Nothing voyeuristic or venal to thrill journalists ever on the hunt for Clinton “scandals” — but just a few things that voters might be learning for the first time, if all they know about her is what the mainstream media always tell them.
According to the New York Times – a “liberal” newspaper that no longer attempts to conceal its longstanding animus against the Clintons – this initial batch of 3,000-plus emails is “striking” in its “banality,” because so many of the messages from her early months as the nation’s third-ranking official deal with daily problems like scheduling, fax machines, and snow days at Foggy Bottom. Seeking to embarrass her whenever possible, the Times account leads with her apparent concern over possible press comment on a 2009 joint interview with her most notorious predecessor.
Evidently she fretted, for a few minutes at least, that her “distant” relationship with President Obama might be compared invidiously to former Secretary of State Henry Kissinger’s leech-like fastening upon his old boss, Richard M. Nixon.
“In thinking about the Kissinger interview, the only issue I think that might be raised is that I see POTUS at least once a week while K saw Nixon every day,” noted Clinton in an email to aides, using the abbreviation for President of the United States. Then the woman who helped to impeach Nixon snarked: “Of course, if I were dealing w that POTUS I’d probably camp in his office to prevent him from doing something problematic.”
Like so many matters dredged up in her old emails, that fleeting anxiety has faded into oblivion. As for weightier decisions, declares Times reporter Peter Baker, those must have been discussed and debated on the telephone rather than via email, where she seemed “acutely aware that anything she wrote could someday be read by a wider audience.” (A strange observation in a newspaper where the working assumption is that she schemed to conceal her emails from public scrutiny forever, but never mind.)
Still, if these emails offer no hint of titillating scandal or slander, they cannot be said to offer no insight into America’s best-known female leader. While the Times grudgingly concedes that these messages reveal “hints of personality,” Time magazine found a woman in full – and someone whose very existence may surprise voters more familiar with the secretive, imperious, self-centered figure so often caricatured in American media over the past 25 years.
Time informs us that the “complex portrait” of Clinton emerging from the emails shows “a management style that is efficient under pressure and reflective in the late hours of the day,” with “bursts of thinking” that sometimes erupted during “sleepless nights circling the globe.” Nothing new there: Everyone knows she is sharp, thoughtful, and driven to get stuff done. But Time describes her with adjectives rarely used in conventional profiles: “humble,” “self-deprecating,” “concerned,” “generous,” and “one of the best bosses” that members of her staff have ever had.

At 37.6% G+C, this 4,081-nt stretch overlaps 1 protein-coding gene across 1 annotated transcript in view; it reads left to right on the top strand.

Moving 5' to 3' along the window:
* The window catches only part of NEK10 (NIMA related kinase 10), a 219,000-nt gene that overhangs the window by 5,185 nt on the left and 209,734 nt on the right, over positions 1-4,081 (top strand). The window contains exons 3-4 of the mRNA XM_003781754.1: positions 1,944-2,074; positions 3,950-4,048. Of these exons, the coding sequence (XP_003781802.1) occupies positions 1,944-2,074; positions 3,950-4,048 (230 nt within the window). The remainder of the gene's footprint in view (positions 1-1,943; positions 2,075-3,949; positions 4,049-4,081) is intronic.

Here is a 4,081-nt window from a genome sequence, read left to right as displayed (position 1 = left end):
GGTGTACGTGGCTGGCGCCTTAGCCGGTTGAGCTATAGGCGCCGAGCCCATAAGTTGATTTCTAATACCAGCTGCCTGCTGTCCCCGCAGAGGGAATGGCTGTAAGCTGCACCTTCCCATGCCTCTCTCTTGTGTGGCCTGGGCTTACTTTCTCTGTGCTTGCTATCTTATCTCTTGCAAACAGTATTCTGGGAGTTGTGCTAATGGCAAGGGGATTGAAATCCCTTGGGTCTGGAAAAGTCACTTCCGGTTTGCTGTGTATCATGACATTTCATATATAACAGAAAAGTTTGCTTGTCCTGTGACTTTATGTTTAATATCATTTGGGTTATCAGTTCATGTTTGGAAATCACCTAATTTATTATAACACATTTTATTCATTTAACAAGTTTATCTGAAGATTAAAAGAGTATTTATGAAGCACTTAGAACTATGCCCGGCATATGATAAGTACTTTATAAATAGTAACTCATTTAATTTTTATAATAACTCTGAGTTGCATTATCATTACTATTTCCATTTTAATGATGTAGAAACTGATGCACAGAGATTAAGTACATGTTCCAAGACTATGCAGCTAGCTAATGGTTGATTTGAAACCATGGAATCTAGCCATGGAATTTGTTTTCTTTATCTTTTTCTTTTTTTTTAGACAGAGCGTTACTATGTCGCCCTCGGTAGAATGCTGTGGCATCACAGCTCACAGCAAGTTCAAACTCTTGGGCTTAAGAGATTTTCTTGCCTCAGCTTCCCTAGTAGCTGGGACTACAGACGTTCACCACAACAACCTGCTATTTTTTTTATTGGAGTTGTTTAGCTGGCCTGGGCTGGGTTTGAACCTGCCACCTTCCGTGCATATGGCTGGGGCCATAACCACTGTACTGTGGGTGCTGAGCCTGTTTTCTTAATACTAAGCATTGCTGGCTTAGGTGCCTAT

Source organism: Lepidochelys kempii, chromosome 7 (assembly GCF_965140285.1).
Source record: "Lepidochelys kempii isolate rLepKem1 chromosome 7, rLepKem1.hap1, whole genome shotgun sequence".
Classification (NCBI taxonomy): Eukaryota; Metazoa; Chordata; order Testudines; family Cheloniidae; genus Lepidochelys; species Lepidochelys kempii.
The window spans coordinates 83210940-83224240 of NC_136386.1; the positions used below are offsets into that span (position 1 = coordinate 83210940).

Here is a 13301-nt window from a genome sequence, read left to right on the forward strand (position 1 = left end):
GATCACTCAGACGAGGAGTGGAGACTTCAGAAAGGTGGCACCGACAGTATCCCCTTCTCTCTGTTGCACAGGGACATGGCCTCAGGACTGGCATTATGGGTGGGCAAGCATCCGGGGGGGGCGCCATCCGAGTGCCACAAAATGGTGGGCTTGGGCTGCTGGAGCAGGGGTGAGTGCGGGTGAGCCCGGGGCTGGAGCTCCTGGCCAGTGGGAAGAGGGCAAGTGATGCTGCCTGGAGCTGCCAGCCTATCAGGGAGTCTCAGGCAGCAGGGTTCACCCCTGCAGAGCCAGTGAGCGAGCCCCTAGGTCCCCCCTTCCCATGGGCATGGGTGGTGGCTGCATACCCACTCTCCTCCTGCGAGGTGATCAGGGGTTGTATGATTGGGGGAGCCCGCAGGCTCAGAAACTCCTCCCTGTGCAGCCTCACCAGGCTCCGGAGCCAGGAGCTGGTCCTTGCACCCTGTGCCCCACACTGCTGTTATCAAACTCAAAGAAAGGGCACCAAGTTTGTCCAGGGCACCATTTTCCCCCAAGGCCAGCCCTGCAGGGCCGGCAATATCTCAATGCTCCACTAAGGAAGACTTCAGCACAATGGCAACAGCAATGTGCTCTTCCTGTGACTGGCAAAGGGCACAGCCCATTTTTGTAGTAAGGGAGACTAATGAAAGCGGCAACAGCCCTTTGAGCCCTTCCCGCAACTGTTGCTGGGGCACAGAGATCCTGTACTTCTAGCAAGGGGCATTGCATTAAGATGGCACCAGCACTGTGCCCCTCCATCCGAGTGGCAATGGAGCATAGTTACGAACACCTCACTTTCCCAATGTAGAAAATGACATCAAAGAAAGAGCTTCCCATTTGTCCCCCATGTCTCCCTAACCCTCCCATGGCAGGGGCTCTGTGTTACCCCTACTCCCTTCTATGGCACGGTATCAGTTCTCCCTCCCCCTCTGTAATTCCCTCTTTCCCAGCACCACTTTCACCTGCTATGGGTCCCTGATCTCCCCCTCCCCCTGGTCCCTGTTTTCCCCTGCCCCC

Humble? She usually went out of her way to meet with friends and colleagues, rather than insisting they come to her. Self-deprecating? She joked constantly about herself and her foibles. Concerned? She repeatedly sought ways to help a young girl she had met in Yemen — and she admonished John Podesta, an old friend who now serves as her campaign chair, to “wear socks to bed to keep your feet warm.” Generous? She often expressed gratitude to staff and kept close track of births, illnesses, and other milestones affecting friends, acquaintances, and employees.
Does any of that sound familiar? Not unless you’ve spoken with people who know Hillary Clinton well. The point isn’t that she is any kind of paragon. She is simply a human being, whose friends and former staffers might also mention her flashes of impatience and temper, her wariness toward the press, her efforts to protect family privacy that can sometimes seem excessively secretive.
The question is whether major media outlets, often hostile and suspicious toward Clinton, can yet draw a fuller portrait of a candidate who is so well known; a candidate whose true character, in all its complexity, has been obscured by negative coverage for so many years; a candidate who, despite those persistent distortions, may yet make history again.
Former Utah Governor Jon Huntsman, speaking with Richard Nixon’s Secretary of State Henry Kissinger about China policy, told a packed audience at the Reuters building in Times Square just now that he will announce his candidacy for president next Tuesday.
The former ambassador to China under President Obama returned to the United States just in the last 2 months, a campaign apparatus having apparently already been set up for him by John Weaver, former strategist to John McCain in his centrist, “maverick” days. A relative moderate, Huntsman has in the past supported civil unions, an individual mandate to purchase health insurance, and cap-and-trade, though presumably he will retreat from most if not all of those positions as he caters to the conservative primary voters in New Hampshire and Florida.
Like Mitt Romney, Huntsman is a good-looking, Mormon millionaire. They would also appear to occupy the same center-right ideological space and are thus now on a collision course going forward.